These are not your parents’ fairy tales. In fact, there’s nary a fairy in them.
The tales of the Brothers Grimm are turned on their heads in the Chester Academy's fast-paced romp through nine of the tales. Two narrators and a team of actors combine and relate them from a high schooler’s perspective, with lots of unexpected twists and turns. Some follow the endings in the original stores, while others do not.
There are also two new tales by Zolidis that keep the action moving. One is a game show format, and the other ties all the tales together at the end. A number of the original Children’s and Household Tales of the Brothers Grimm were, frankly, a little grimmer: much of the happily-ever-after was added in later re-tellings. Yet, these versions are side-splittingly funny and acted with aplomb by the cast under the sure hand of student-director, Anya Starr-Quinn. And these familiar characters exhibit unexpected sides to their personalities.
When "The Brothers Grimm Spectaculathon" is performed at the Chester Academy later this month, you’ll see different takes on classics like “Snow White," “Cinderella,” “Hansel and Gretel,” and the more obscure and strange “The Devil's Grandmother.” Watch for the actors playing multiple roles and some surprises thrown in. There will be audience participation, too.
Kudos to Mr. Rodman and his grandmother, Julia Rodman. Jeff Rodman is not only the drama coach, but he and a volunteer crew of 12 students constructed and painted all the props and set pieces outside of shop classes. Lisa Terrace took measurements for the costumes, and Jeff’s grandmother, Julia, a retired elementary teacher and seamstress, made all of the costumes but one.
Students embrace their roles
This is student Anya’s first time directing. “The show is a bunch of fairy tales, but told with the proper ending with kind of a funky twist to it. Disney sometimes take stories and changes the ending to make it more family friendly and happy; and this is told how the stories are actually written,” Starr-Quinn said. “I didn’t know that most of these stories have these gruesome endings, but they do.”
Joe Catalano plays the prince of Denmark and the frog prince. It's his first foray into acting, "unless you count my fourth-grade play “Willy Wonka and the Chocolate Factory." I was Grandpa Joe, go figure --because my name is Joe. The drama club — I love seeing their performances and this year, I decided why not just do the play for once. I love it, I love Anya, the director. She’s done a great job doing this entire thing, I love the set, I love the cast. I’ve been having lots of fun with it.”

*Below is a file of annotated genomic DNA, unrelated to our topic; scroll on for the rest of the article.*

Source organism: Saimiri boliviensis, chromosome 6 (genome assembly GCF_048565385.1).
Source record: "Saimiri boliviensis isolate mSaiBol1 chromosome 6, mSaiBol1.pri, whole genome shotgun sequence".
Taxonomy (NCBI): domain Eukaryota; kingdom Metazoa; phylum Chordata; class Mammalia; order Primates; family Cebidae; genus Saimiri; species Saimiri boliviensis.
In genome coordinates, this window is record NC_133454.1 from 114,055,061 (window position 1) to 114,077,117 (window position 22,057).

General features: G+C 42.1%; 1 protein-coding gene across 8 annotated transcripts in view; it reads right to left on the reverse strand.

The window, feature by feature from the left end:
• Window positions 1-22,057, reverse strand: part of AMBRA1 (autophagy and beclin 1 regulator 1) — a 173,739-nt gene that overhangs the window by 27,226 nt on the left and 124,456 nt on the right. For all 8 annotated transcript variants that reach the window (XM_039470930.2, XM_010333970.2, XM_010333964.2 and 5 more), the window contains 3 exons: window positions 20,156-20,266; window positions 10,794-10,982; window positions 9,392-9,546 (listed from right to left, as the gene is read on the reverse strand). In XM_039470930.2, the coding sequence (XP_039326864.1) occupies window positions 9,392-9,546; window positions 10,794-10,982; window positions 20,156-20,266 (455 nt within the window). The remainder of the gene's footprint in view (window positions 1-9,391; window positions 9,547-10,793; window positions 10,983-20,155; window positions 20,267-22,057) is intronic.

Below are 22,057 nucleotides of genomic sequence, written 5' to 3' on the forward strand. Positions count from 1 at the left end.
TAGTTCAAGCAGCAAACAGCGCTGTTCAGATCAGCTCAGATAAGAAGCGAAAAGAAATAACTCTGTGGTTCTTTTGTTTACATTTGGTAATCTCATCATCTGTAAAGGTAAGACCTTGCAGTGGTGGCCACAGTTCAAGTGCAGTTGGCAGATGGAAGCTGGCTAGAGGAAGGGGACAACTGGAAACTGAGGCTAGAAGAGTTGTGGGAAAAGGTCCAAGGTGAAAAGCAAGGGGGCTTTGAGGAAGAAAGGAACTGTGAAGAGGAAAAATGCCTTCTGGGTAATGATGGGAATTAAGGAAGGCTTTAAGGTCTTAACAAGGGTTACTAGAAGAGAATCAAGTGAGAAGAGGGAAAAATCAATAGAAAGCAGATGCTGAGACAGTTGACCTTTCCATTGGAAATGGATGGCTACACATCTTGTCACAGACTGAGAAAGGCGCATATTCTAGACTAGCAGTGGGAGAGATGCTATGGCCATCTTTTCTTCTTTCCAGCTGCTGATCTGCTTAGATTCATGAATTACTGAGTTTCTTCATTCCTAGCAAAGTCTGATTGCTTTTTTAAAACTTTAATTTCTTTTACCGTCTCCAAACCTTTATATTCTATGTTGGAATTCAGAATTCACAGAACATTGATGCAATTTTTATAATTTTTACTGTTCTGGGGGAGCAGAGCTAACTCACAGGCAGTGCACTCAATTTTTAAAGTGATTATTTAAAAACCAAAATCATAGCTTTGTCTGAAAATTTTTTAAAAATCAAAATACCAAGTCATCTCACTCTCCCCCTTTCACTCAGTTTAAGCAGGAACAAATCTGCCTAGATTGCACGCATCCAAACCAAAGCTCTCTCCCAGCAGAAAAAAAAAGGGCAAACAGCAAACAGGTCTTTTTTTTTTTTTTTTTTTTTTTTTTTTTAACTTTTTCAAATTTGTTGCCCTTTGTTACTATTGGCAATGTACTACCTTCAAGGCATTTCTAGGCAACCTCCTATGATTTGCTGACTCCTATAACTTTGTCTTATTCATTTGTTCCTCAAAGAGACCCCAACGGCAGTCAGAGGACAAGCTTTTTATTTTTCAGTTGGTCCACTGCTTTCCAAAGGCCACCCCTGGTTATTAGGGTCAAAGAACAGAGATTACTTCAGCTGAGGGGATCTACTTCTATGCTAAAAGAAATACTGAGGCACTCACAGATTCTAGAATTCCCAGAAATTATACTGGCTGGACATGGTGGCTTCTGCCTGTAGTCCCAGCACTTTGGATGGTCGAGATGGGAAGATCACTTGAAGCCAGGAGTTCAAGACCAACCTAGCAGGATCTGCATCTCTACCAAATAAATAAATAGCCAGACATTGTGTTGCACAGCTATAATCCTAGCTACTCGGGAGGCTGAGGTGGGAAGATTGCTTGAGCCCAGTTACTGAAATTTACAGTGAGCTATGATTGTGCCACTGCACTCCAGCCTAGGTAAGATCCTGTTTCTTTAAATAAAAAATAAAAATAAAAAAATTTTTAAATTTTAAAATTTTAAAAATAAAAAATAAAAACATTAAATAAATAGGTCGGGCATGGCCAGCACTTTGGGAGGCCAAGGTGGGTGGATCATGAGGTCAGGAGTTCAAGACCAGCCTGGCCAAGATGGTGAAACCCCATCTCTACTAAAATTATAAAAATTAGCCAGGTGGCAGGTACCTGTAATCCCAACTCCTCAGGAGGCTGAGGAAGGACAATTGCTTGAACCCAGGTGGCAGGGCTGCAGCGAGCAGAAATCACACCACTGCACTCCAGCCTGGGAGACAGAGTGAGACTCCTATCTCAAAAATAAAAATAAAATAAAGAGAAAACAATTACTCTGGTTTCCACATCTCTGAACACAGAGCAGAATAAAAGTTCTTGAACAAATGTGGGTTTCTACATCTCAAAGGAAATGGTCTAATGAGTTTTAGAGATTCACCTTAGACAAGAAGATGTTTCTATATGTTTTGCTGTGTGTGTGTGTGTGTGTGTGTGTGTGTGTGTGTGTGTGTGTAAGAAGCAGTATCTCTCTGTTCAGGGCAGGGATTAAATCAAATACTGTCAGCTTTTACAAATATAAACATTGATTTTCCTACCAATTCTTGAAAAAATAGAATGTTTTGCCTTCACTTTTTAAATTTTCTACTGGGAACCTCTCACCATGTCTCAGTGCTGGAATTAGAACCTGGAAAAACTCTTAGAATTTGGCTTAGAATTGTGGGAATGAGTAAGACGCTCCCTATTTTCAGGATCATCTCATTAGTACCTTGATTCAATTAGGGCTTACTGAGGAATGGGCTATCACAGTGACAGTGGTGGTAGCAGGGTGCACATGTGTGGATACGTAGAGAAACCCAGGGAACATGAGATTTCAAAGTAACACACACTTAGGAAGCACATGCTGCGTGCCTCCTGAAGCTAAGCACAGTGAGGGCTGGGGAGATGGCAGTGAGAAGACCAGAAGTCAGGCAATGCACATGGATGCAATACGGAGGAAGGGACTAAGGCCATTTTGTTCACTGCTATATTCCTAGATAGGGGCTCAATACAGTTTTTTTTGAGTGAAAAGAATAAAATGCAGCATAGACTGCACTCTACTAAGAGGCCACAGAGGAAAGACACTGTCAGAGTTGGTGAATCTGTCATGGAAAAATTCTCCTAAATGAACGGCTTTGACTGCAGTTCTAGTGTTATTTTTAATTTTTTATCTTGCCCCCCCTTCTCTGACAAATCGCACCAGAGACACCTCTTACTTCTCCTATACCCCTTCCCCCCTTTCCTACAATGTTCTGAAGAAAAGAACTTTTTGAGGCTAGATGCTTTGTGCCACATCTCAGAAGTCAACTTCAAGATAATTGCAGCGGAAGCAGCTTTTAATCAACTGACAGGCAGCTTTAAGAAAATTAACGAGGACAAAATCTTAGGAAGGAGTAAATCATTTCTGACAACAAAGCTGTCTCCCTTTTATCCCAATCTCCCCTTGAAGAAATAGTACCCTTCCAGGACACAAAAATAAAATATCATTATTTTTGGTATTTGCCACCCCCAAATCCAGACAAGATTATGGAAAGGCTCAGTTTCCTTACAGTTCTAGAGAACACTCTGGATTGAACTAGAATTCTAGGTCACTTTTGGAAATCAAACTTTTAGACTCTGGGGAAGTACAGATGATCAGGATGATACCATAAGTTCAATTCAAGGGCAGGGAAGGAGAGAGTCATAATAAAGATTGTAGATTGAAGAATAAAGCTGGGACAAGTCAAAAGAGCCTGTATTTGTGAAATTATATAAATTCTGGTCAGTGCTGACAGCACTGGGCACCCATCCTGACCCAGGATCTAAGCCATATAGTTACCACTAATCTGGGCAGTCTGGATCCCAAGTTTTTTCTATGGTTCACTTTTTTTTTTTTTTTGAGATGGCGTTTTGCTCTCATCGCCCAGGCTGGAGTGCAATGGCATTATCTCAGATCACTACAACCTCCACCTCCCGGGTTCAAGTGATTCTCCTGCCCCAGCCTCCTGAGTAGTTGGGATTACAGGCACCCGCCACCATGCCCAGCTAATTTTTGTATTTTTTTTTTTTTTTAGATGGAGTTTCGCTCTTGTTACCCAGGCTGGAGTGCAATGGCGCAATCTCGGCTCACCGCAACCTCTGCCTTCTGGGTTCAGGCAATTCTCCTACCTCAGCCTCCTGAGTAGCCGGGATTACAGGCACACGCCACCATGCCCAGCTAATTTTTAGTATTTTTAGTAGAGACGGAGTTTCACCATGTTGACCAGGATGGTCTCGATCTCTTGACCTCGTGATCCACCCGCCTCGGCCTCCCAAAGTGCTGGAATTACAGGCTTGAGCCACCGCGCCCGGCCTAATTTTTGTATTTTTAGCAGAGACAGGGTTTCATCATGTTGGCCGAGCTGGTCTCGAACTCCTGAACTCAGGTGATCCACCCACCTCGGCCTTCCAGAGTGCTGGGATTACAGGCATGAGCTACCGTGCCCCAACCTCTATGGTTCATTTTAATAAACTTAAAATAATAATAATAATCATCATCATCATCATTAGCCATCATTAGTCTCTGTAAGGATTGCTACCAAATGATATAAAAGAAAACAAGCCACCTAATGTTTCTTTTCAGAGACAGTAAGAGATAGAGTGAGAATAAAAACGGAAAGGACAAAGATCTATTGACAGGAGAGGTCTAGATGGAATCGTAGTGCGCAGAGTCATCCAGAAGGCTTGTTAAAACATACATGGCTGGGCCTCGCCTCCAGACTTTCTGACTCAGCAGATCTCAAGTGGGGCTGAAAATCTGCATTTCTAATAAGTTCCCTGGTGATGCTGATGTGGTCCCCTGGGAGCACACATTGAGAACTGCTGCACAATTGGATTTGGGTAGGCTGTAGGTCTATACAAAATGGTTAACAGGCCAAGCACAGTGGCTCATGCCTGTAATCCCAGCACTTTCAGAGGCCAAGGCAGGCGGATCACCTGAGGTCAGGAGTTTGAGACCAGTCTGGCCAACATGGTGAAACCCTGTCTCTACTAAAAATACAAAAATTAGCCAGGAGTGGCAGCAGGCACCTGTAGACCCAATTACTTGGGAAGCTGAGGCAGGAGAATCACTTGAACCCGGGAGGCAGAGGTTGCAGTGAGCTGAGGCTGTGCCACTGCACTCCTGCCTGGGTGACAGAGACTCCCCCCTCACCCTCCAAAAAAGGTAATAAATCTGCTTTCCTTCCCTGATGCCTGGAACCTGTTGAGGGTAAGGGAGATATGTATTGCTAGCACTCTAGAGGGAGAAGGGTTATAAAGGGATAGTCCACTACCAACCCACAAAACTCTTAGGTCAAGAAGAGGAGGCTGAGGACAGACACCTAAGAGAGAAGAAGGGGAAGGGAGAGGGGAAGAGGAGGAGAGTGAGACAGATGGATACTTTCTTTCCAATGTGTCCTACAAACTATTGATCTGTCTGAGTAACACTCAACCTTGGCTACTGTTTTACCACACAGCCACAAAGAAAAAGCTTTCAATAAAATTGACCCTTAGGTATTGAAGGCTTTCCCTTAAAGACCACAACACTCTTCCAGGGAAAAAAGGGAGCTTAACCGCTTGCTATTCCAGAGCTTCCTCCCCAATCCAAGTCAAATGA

Zuria Freeman is also having fun. "Each person adds a little comedy and spice to it," she said. "It’s nothing like the (original) Grimm’s fairy tales.”
Mia Rosario, who plays Little Red Riding Hood, said that "in this version, Little Red Riding Hood is not completely super sweet. She can be very sweet one moment and totally the opposite the next.”
Kania Walker plays the enchantress, a dwarf, and Cinderella. “It was difficult because you have to do different characters with different accents,” Kania said. “The most difficult was Cinderella, by far, because she’s such a historical figure. Everyone knows Cinderella and they have their own version.”
Michael Miller, who plays Hansel, says "it's a little gruesome, but I think the audience will love it. We’ll try to keep it family-friendly so everyone will have a good laugh and a good time.”
Jelena Diaz plays Snow White and other parts. “She’s not the conventional Snow White from the movie," she said. "She’s very empowered. It’s a different take.”
Mr. William Strack, who teaches high school social studies, will be the voice of the Giant and the voice of God. “I like working with the students and seeing them in a different place other than the classroom,” he said
Student director: Anya Starr-Quinn
Drama club advisor: Jeff Rodman
Assistant director: Lisa Terrace
Technical directors: Derek Beck, Samuel Guardiola, Chen Xuan
Artistic director: Jolisa Podolsky and Hannah Drillings
Lighting director: Aurora Meinsen
The play is produced by special arrangement with Playscripts, Inc.